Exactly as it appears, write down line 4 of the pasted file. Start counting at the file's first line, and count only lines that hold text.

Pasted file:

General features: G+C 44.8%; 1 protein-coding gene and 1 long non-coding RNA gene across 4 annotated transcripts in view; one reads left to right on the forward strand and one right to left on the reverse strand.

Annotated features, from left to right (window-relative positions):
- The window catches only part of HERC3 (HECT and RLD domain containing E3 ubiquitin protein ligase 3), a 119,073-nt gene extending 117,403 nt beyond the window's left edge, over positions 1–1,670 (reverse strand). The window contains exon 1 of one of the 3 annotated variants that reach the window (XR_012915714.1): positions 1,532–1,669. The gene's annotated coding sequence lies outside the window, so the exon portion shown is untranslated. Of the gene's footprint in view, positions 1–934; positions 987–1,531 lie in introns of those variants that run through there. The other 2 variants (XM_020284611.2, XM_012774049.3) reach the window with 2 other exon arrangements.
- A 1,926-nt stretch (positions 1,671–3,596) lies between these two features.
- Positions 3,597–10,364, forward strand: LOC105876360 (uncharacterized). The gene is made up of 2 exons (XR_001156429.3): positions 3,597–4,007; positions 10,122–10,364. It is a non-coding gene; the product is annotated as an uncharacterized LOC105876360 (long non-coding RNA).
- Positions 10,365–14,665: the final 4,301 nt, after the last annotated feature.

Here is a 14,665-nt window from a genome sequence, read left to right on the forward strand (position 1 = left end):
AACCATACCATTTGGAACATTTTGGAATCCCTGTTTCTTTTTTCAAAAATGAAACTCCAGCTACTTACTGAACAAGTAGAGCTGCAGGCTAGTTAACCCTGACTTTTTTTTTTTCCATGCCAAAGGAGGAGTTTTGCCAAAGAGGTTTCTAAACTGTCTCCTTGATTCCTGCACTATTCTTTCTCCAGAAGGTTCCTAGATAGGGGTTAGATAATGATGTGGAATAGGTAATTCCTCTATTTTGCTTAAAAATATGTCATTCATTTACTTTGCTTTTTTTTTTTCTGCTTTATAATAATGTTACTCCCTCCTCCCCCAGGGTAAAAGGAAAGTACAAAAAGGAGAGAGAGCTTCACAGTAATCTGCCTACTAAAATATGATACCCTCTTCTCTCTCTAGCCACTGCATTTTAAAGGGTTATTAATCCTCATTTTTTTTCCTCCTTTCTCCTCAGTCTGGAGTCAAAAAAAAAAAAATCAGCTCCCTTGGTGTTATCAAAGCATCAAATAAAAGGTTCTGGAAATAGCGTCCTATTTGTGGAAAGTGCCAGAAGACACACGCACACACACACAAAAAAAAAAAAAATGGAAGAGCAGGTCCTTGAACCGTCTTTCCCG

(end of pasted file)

- A 1,926-nt stretch (positions 1,671–3,596) lies between these two features.